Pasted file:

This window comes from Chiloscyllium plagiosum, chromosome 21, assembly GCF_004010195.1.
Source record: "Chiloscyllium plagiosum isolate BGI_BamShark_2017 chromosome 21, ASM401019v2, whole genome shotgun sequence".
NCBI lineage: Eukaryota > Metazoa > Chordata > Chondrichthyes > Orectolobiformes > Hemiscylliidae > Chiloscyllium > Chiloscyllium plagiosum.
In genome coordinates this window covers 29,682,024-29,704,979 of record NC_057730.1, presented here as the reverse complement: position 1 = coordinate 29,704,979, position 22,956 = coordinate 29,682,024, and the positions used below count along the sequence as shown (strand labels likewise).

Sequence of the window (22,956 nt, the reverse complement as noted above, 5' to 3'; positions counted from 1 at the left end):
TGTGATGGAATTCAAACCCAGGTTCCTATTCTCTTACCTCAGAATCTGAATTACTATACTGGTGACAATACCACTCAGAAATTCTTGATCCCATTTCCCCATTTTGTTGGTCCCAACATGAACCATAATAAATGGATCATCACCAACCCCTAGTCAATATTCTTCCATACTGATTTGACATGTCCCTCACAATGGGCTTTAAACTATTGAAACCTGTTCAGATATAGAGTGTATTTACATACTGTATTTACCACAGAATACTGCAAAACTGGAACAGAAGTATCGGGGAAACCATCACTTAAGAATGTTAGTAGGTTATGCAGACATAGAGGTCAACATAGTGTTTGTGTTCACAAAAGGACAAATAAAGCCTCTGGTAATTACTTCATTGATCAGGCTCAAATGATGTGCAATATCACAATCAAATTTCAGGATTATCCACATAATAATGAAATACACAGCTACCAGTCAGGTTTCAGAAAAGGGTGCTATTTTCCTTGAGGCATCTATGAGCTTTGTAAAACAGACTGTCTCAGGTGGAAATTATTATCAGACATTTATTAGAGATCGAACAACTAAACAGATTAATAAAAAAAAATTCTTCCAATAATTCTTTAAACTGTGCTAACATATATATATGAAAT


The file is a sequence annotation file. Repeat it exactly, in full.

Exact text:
This window comes from Chiloscyllium plagiosum, chromosome 21, assembly GCF_004010195.1.
Source record: "Chiloscyllium plagiosum isolate BGI_BamShark_2017 chromosome 21, ASM401019v2, whole genome shotgun sequence".
NCBI lineage: Eukaryota > Metazoa > Chordata > Chondrichthyes > Orectolobiformes > Hemiscylliidae > Chiloscyllium > Chiloscyllium plagiosum.
In genome coordinates this window covers 29,682,024-29,704,979 of record NC_057730.1, presented here as the reverse complement: position 1 = coordinate 29,704,979, position 22,956 = coordinate 29,682,024, and the positions used below count along the sequence as shown (strand labels likewise).

Sequence of the window (22,956 nt, the reverse complement as noted above, 5' to 3'; positions counted from 1 at the left end):
TGTGATGGAATTCAAACCCAGGTTCCTATTCTCTTACCTCAGAATCTGAATTACTATACTGGTGACAATACCACTCAGAAATTCTTGATCCCATTTCCCCATTTTGTTGGTCCCAACATGAACCATAATAAATGGATCATCACCAACCCCTAGTCAATATTCTTCCATACTGATTTGACATGTCCCTCACAATGGGCTTTAAACTATTGAAACCTGTTCAGATATAGAGTGTATTTACATACTGTATTTACCACAGAATACTGCAAAACTGGAACAGAAGTATCGGGGAAACCATCACTTAAGAATGTTAGTAGGTTATGCAGACATAGAGGTCAACATAGTGTTTGTGTTCACAAAAGGACAAATAAAGCCTCTGGTAATTACTTCATTGATCAGGCTCAAATGATGTGCAATATCACAATCAAATTTCAGGATTATCCACATAATAATGAAATACACAGCTACCAGTCAGGTTTCAGAAAAGGGTGCTATTTTCCTTGAGGCATCTATGAGCTTTGTAAAACAGACTGTCTCAGGTGGAAATTATTATCAGACATTTATTAGAGATCGAACAACTAAACAGATTAATAAAAAAAAATTCTTCCAATAATTCTTTAAACTGTGCTAACATATATATATGAAAT